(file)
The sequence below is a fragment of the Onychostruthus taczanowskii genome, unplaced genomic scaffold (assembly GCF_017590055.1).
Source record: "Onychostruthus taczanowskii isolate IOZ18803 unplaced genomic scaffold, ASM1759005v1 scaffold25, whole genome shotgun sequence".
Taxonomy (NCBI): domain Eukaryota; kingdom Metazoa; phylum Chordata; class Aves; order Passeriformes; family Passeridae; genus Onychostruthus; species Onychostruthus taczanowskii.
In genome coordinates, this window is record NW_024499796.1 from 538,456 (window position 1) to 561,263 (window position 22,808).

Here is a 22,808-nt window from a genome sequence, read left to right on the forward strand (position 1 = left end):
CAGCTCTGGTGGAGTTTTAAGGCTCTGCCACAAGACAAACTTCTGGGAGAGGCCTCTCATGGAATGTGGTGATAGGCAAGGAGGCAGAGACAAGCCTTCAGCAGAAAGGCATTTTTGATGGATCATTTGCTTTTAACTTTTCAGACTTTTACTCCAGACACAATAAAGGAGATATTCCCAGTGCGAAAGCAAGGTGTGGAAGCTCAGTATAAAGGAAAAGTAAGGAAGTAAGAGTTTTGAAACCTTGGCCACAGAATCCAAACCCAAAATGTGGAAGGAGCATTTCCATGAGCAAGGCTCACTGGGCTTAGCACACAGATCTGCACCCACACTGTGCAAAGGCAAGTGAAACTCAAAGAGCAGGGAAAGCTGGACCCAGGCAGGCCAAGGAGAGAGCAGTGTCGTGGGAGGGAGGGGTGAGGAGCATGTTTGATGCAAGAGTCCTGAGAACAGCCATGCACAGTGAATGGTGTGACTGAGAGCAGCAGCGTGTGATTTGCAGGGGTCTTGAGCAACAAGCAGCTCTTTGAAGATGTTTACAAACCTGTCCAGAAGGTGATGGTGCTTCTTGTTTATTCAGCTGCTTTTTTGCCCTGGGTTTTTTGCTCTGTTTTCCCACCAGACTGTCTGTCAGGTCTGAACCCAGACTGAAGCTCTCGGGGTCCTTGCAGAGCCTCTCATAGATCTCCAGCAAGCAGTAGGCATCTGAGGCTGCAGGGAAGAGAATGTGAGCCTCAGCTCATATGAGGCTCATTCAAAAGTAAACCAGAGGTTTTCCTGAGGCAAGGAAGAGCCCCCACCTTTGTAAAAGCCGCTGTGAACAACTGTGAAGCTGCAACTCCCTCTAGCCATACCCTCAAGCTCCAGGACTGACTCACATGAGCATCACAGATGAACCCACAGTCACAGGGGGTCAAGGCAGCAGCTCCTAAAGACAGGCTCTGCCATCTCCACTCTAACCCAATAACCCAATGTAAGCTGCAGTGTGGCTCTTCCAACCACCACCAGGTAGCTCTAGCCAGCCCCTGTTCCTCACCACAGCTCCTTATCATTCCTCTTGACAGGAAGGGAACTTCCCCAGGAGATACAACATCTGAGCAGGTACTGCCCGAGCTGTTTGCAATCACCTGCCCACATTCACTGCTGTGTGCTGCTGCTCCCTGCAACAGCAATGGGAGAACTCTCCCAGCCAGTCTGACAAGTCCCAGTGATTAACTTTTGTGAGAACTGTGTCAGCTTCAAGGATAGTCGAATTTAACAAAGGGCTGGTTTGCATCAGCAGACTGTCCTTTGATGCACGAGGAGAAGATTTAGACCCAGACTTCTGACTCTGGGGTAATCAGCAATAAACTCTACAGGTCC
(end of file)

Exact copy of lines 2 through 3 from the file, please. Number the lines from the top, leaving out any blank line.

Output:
Source record: "Onychostruthus taczanowskii isolate IOZ18803 unplaced genomic scaffold, ASM1759005v1 scaffold25, whole genome shotgun sequence".
Taxonomy (NCBI): domain Eukaryota; kingdom Metazoa; phylum Chordata; class Aves; order Passeriformes; family Passeridae; genus Onychostruthus; species Onychostruthus taczanowskii.